Multidimensional Arrays

Discussion in 'C++' started by Victor Bazarov, Dec 13, 2003.

  1. Take a look at the FAQ. Section 16, question 16.15.
    Victor Bazarov, Dec 13, 2003
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  2. No. But my GNU C++ compiler
    g++ (GCC) 3.2 20020903 (Red Hat Linux 8.0 3.2-7)

    will create variable-size arrays:
    #include <iostream>

    int main(int argc, char* argv[]) {
    const int m = atoi(argv[1]);
    const int n = atoi(argv[2]);
    int test[m][n];
    std::cout << "Hello World!" << std::endl;
    return 0;
    } In function `int main(int, char**)': warning: ISO C++ forbids variable-size array `test' warning: ISO C++ forbids variable-size array `test' warning: unused variable `int test[m][n]'
    Hello World!

    Variable-size arrays were recently
    introduced into the ANSI/ISO C 99 standard.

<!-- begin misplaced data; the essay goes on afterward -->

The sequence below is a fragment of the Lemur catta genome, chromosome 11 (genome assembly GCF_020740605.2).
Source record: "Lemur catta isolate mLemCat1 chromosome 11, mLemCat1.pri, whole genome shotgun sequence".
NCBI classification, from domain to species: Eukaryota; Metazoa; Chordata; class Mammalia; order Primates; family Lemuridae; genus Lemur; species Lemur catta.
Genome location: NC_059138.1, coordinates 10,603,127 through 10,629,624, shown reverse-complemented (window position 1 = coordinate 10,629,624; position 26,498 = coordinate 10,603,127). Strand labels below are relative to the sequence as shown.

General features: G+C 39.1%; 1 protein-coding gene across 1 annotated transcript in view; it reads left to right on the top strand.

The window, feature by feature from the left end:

Are they part of the ANSI/ISO C++ 2003 standard?
    E. Robert Tisdale, Dec 13, 2003
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  3. Victor Bazarov

    Jon Bell Guest

    Jon Bell, Dec 13, 2003
  4. Victor Bazarov

    Jack Klein Guest


    Jack Klein
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    Jack Klein, Dec 13, 2003
  5. Victor Bazarov

    Ron Natalie Guest

    Ron Natalie, Dec 13, 2003
  6. Victor Bazarov

    Maximus Guest

    I'd like to know if it's possible to allocate a multidimensional array
    during runtime using the new operator. I tried but VC tells me this:

    C:\Program Files\Microsoft Visual Studio\MyProjects\asdf\asdf.cpp(9) : error
    C2440: '=' : cannot convert from 'int (*)[32]' to 'int *'
    Types pointed to are unrelated; conversion requires
    reinterpret_cast, C-style cast or function-style cast

    don't have a clue what all this mean, execpt that what I'm trying to do is
    wrong =)

    #include "stdafx.h"

    int main(int argc, char* argv[])
    int *test;
    test = new int[32][32];

    printf("Hello World!\n");
    return 0;

    Maximus, Dec 13, 2003
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